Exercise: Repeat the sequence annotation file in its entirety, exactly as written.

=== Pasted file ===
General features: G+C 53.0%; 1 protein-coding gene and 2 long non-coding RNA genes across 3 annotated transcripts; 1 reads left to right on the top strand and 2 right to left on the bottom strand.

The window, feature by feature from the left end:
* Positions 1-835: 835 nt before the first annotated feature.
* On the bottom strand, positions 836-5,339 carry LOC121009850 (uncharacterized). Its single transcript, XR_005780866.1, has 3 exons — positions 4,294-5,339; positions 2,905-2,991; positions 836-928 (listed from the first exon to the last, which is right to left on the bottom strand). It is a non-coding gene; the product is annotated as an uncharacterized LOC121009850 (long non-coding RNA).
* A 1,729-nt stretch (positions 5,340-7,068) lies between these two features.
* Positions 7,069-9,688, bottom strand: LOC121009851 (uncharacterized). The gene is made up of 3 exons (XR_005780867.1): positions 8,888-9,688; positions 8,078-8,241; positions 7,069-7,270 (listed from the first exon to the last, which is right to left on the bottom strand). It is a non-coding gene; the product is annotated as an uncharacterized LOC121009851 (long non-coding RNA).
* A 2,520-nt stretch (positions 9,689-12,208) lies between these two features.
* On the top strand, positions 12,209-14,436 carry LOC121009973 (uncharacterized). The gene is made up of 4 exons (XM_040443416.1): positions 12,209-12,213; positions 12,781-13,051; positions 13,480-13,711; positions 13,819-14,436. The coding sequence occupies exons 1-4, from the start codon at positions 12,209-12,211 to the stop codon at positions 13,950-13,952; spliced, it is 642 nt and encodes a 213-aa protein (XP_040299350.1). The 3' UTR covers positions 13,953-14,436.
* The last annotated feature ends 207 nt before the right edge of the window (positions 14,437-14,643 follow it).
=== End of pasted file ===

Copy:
General features: G+C 53.0%; 1 protein-coding gene and 2 long non-coding RNA genes across 3 annotated transcripts; 1 reads left to right on the top strand and 2 right to left on the bottom strand.

The window, feature by feature from the left end:
* Positions 1-835: 835 nt before the first annotated feature.
* On the bottom strand, positions 836-5,339 carry LOC121009850 (uncharacterized). Its single transcript, XR_005780866.1, has 3 exons — positions 4,294-5,339; positions 2,905-2,991; positions 836-928 (listed from the first exon to the last, which is right to left on the bottom strand). It is a non-coding gene; the product is annotated as an uncharacterized LOC121009850 (long non-coding RNA).
* A 1,729-nt stretch (positions 5,340-7,068) lies between these two features.
* Positions 7,069-9,688, bottom strand: LOC121009851 (uncharacterized). The gene is made up of 3 exons (XR_005780867.1): positions 8,888-9,688; positions 8,078-8,241; positions 7,069-7,270 (listed from the first exon to the last, which is right to left on the bottom strand). It is a non-coding gene; the product is annotated as an uncharacterized LOC121009851 (long non-coding RNA).
* A 2,520-nt stretch (positions 9,689-12,208) lies between these two features.
* On the top strand, positions 12,209-14,436 carry LOC121009973 (uncharacterized). The gene is made up of 4 exons (XM_040443416.1): positions 12,209-12,213; positions 12,781-13,051; positions 13,480-13,711; positions 13,819-14,436. The coding sequence occupies exons 1-4, from the start codon at positions 12,209-12,211 to the stop codon at positions 13,950-13,952; spliced, it is 642 nt and encodes a 213-aa protein (XP_040299350.1). The 3' UTR covers positions 13,953-14,436.
* The last annotated feature ends 207 nt before the right edge of the window (positions 14,437-14,643 follow it).